Dennis: My fear for a lot of couples is they are getting divorced over things that they are going to really regret – not five years from today but six months from today, and they focus on weaknesses or focus on how they've been hurt, and they get separated and get isolated, and in isolation the enemy can convince a person of anything.  And they get convinced that their spouse is the enemy, "I am married to the enemy.  You know what? I'm going to get rid of my enemy."  And we didn't get married because we were enemies, we got married to achieve intimacy and to find a friend at the end of life means you've got to go through some valleys. 

In 32 years of marriage Barbara and I have endured a lot valleys together.  Some self-inflicted, others that just came our way in the process of living life, because life is not this – well, the way I like to say, it's not a Norman Rockwell painting.  It's not just this perfect, ideal picture of all your kids sitting around the table dutifully eating their Cheerios and going to school, you know, sweet and smiling.  It's not the way life happens.  You wish it would.

And you've challenged us today, Emerson, and I appreciate you doing that, and I think, Bob, what folks are going to want to do to be able to grasp, even deeper, some of what he's talked about is they're going to want to pick up a copy of his book.

Bob: I'm thinking of people I know who have been through some of those valleys; some folks who are in the midst of it right now, and I'm thinking, you know, if they would begin to apply what we've talked about today and what Emerson talks about in his book, it could revolutionize what's going on in their relationship.  Because fundamentally we're talking about applying the Gospel in your marriage relationship.  You're talking about taking what Scriptures teach, dying to self, and living with God's glory and another person's good as your primary agenda.

We've got copies of the book in our FamilyLife Resource Center.  It's called "Love and Respect," and I know many of our listeners have purchased the book and have read it.  If you've never read a copy of this book, let me encourage you to go to our website,  On the right side of the home page, you'll see a box that says "Today's Broadcast," and if you click there, it will take you to an area of the site where you can get more information about the book, "Love and Respect."  You can order a copy online, if you'd like, or you can call to order at 1-800-FLTODAY.  Someone on our team will make arrangements to have a copy of the book sent out to you.

And then let me encourage you to also plan to attend one of our Weekend to Remember Marriage Conferences and to spend the weekend together learning more about what the Bible teaches about what God's design for marriage is in the first place, how your communication can improve, how you can resolve conflict when it occurs in a marriage, how to address issues in your romantic or your intimate relationship.  All of these are things that we talk about in our two-and-a-half-day weekend getaway for couples called the Weekend to Remember Marriage Conference, and we're going to be hosting these in dozens of cities all across the country this fall.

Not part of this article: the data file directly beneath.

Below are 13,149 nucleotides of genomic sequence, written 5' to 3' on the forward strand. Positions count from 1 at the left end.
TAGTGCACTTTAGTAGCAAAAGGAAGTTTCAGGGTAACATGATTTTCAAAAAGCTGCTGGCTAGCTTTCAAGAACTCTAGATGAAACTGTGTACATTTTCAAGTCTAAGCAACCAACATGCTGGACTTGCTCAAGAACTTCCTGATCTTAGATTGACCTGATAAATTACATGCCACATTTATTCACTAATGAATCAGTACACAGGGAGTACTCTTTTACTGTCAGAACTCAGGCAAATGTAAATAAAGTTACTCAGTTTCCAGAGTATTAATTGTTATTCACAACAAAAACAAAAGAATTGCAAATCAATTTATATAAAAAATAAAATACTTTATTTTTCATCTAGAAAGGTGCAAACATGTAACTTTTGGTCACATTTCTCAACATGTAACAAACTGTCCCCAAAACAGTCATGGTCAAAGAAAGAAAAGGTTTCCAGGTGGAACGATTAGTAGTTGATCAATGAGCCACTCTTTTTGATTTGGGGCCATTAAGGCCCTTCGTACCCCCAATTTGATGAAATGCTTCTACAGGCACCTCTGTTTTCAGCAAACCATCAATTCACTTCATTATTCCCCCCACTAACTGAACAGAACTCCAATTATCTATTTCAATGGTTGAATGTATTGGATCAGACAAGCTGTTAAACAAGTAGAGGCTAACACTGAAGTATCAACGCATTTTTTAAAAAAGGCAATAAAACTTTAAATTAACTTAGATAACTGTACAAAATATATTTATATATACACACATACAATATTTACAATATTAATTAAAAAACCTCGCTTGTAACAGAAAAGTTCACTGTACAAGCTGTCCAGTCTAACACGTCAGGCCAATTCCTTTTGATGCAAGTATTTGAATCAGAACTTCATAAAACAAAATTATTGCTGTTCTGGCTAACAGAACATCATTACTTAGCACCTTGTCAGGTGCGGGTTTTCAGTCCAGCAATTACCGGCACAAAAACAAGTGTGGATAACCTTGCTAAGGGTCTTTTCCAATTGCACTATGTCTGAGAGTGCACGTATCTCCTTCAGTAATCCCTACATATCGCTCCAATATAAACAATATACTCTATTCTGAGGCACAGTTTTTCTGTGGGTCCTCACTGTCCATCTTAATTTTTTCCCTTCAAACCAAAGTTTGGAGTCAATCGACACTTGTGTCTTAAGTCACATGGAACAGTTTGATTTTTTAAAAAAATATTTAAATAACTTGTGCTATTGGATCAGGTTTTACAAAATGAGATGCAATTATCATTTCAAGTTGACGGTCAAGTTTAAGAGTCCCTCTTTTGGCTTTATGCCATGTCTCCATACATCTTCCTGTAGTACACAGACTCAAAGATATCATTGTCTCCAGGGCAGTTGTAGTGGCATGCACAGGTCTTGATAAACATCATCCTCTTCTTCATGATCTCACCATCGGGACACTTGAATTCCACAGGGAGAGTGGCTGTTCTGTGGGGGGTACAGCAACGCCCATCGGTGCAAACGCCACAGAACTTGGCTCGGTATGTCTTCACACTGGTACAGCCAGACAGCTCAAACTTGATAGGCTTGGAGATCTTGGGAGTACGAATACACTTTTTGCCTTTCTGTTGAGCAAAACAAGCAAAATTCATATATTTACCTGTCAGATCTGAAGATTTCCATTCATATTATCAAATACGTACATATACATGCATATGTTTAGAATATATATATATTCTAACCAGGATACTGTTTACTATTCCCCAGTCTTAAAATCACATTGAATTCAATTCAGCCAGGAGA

Our FamilyLife Today listeners have an opportunity this week to register for an upcoming conference and to save up to $100 per couple on the complete Weekend to Remember experience.  All the details are available on our website at, but if you want to attend, and you'd like to save up to $100 per couple on this weekend getaway for husbands and wives or for engaged couples, go to  When you register for the conference, as you are filling out the registration form, there is a keycode box, and you need to type my name in there.  My name is Bob, and if you just type "Bob" in that keycode box, and that will qualify you for this $100-per-couple savings on the conference experience.

You can also call 1-800-FLTODAY if you've got any questions about when the conference is going to be in a city near where you live, that information is on the Web, or call 1-800-FLTODAY, someone can answer those questions for you, and they can get your registered over the phone.  Again, just identify yourself as a radio listener or a friend of Bob to qualify for the special discounted offer.  And if you want to take advantage of this, you have until midnight on Friday, that's midnight Pacific time, to qualify for this $100-per-couple savings on the complete conference experience, and we hope you will take advantage of the special offer and plan to join us one weekend this fall for a Weekend to Remember.  It will be a great weekend for your marriage.

Now, tomorrow we're going to continue our conversation with Dr. Emerson Eggerichs, and we're going to find out when things do break down in a marriage, who should be the one to step forward and try to get things put back together again.  And he'll have an answer for us on that tomorrow.  I hope you can be here.

I want to thank our engineer today, Keith Lynch, and our entire broadcast production team.  On behalf of our host, Dennis Rainey, I'm Bob Lepine.  We'll see you next time for another edition of FamilyLife Today.

FamilyLife Today is a production of FamilyLife of Little Rock, Arkansas – help for today; hope for tomorrow.